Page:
Never underestimate that a major news story can break while you are cooking dinner--which is what happened this evening.
A federal three-judge district court panel for the Middle District of North Carolina issued a 190 page opinion striking down the 2016's congressional district maps drawn by state legislative Republicans. In the past, the factor that drew the court's ire was race, but this time, the judges took square aim at partisan gerrymandering and ruled the 10-3 GOP-favor maps unconstitutional. To summarize, this is a significant opinion that may likely determine how partisanship reigns, or doesn't, in the future of American politics. Here are the highlights of the opinion, based on a Tweet thread that I posted, and a little background:
The consolidated cases, Common Cause v. Rucho and the League of Women Voters of NC v. Rucho, sought to declare the redrawn 2016 congressional district map unconstitutional because of the partisan lean of the maps, favoring Republicans by a 10-3 margin. The maps were redrawn following an earlier decision that struck down the original 2011 maps as unconstitutional because of racial gerrymandering. In redrawing the maps, NC Republican leaders in the state's General Assembly relied on "partisan" factors rather than racial factors to secure their dominance.
In rendering their decision, the judges presented a very clear basis for their decision, and laid out some novel justifications for why they think partisan gerrymandering is unconstitutional in this case: not only does this lop-sided GOP map violate the equal protection of the law, it violates the First Amendment and Article I of the U.S. Constitution.
The first major hurdle that the panel had to overcome has been the major legal issue confronting all challenges to partisan gerrymandering: that of the "justiciability" of such a case, or whether the courts could hear this kind of a case at all. In the past, the court would likely say this issue of redistricting, and the subsequent claims of gerrymandering (or favoring one party over the other by the drawing of the lines) to be a "political question," best left to the political branches (i.e., Congress, the president, or the state legislatures) to resolve.
But in declaring that they can intervene in this kind of partisan gerrymandering, the judges have laid out a intriguing approach to getting around the "political question" and the issue of justiciability: through the First Amendment.
In a core argument, the judges believe that the infringement of "election-time speech"--which includes the right to vote--outweighs the concerns of judicial review and scrutiny of redistricting:
The judges also summarily discount the argument of "partisanship has always been a part of redistricting" by noting that while it was the case going back to the founding of the republic, that political parties were "discouraged" by the Founders.
The judges also cast aside the argument, made by Republican legislative leaders, that a clearly defined empirical/statistical analysis/test must be used for the judicial standard by which to judge whether a gerrymandering is "too partisan." In fact, the judges make clear that using a variety of academic and social science evidence and tests to evaluate the partisan nature of congressional maps does not equate to the idea that there is no judicial standard:
In evaluating the various analyses and tests on the map, the judges came to the conclusion that the legislature's intent, under the control of the Republicans, was to not only "subordinate" non-Republican voters and "entrench" Republican domination of the congressional districts:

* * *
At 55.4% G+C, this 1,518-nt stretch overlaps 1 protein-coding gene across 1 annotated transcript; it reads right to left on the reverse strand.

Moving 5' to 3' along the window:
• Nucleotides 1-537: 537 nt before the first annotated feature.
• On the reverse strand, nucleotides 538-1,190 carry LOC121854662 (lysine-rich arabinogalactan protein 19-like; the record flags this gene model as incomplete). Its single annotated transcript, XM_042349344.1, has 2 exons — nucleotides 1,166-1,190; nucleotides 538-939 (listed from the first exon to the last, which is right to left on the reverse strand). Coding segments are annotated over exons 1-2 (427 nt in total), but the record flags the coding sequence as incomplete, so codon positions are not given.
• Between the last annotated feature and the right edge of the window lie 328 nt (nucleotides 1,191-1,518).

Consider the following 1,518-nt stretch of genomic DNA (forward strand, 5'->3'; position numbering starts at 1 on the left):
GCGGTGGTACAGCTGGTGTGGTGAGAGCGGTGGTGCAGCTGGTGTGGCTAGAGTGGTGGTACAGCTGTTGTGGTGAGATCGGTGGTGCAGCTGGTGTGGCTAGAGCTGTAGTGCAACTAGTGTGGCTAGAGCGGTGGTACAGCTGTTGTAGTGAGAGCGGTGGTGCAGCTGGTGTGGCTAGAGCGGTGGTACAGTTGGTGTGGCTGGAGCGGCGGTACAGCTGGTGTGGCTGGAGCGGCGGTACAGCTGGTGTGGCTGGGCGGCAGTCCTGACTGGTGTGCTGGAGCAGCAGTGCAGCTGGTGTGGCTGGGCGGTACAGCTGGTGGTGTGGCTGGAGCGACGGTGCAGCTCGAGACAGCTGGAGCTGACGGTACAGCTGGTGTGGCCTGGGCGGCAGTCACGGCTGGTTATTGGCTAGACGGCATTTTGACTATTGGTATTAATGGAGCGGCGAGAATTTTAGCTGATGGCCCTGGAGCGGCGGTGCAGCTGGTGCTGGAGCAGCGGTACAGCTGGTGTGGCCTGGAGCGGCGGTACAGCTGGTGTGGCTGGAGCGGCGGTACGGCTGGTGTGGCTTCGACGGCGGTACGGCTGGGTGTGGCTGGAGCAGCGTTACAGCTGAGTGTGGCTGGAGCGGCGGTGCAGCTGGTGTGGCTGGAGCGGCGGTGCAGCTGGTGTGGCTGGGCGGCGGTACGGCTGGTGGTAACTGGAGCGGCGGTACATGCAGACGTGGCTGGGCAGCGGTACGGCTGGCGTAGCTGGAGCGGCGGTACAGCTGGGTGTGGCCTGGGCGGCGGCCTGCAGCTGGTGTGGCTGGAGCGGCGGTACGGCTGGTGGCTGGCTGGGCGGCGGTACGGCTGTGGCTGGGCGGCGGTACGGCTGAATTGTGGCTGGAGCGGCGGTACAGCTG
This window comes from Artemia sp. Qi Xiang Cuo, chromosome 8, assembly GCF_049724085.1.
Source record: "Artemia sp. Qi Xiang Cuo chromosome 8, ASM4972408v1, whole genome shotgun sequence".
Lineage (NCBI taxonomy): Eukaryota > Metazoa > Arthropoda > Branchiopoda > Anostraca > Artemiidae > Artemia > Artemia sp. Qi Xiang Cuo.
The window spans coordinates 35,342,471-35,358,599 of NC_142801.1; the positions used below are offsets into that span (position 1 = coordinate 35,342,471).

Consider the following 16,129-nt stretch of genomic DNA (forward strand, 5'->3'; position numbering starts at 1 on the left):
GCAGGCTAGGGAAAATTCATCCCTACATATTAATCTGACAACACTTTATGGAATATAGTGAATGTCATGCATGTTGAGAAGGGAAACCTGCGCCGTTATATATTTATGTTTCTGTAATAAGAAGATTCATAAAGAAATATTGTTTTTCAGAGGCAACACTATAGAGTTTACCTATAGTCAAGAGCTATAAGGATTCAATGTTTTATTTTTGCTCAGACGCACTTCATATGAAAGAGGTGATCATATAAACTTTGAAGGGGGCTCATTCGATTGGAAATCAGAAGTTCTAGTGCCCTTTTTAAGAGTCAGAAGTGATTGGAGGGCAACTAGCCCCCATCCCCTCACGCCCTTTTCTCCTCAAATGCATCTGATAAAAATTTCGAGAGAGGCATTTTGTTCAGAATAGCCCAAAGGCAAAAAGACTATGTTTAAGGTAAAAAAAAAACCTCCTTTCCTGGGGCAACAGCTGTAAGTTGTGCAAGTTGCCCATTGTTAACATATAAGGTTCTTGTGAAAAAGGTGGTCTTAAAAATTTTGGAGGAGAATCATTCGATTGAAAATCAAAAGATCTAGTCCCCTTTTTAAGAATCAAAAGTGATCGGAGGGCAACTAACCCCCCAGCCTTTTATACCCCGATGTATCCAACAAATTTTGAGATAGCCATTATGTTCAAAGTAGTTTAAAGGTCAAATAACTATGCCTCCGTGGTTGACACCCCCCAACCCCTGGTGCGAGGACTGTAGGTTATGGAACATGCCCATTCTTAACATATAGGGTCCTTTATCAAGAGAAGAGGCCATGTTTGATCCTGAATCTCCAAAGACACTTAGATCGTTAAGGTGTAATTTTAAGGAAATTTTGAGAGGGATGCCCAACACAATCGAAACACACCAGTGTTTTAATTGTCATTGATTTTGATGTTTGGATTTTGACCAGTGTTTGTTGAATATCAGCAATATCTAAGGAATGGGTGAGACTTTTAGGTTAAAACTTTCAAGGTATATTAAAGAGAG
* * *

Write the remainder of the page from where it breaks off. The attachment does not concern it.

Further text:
but to also "crack" and "pack" Democratic voters to prevent their votes from counting in other districts or to combine them into a few districts:
In fact, the judges seemed impressed by the statistical analysis and computational use that would show how often, under computer simulation, the outcomes of a 10-3 GOP delegation would occur:
In doing so, the judges found the analysis to be credible and thus translated those findings to the intent of the Republican legislature in drawing the maps:
Beyond laying out what the judges believe was the partisan intent of the legislature, it appears that the judges were also laying out, in, at times, a forceful and direct manner, the reasons for considering partisan gerrymandering as unconstitutional for an audience of one: Associate Justice Anthony Kennedy of the Supreme Court of the United States. By using quotes from his own opinions and scaffolding the legal reasoning upon them, the judges appear to be making a direct argument to the pivotal swing vote on SCOTUS to use their rationale in finding a judicial standard by which to render, what they would consider extreme partisan gerrymandering, as null and void in American politics:
With the pending decision in the Wisconsin redistricting case at SCOTUS, it would seem that this case is waiting in the wings for a final decision on redistricting and gerrymandering. With this panel's decision to either have the General Assembly redraw, for a third time, a new set of congressional districts or allow a special master to do so, the likelihood is that this case will be immediately appealed to SCOTUS and that a stay may be issued on the ruling, pending the Wisconsin decision.
Of course, from a cynical political point of view, while Republicans will be furious at the decision (see the NC GOP Director's comments), with the potential for a Democratic wave coming this year, some consideration of perhaps a "less greedy" congressional map, drawn again at the hands of Republicans, may help to blunt some of the potential fallout from November's election. For Democrats, the "special master" route would be the only acceptable author of a redrawn, and less partisan, road map to competitiveness in the Old North State's congressional districts.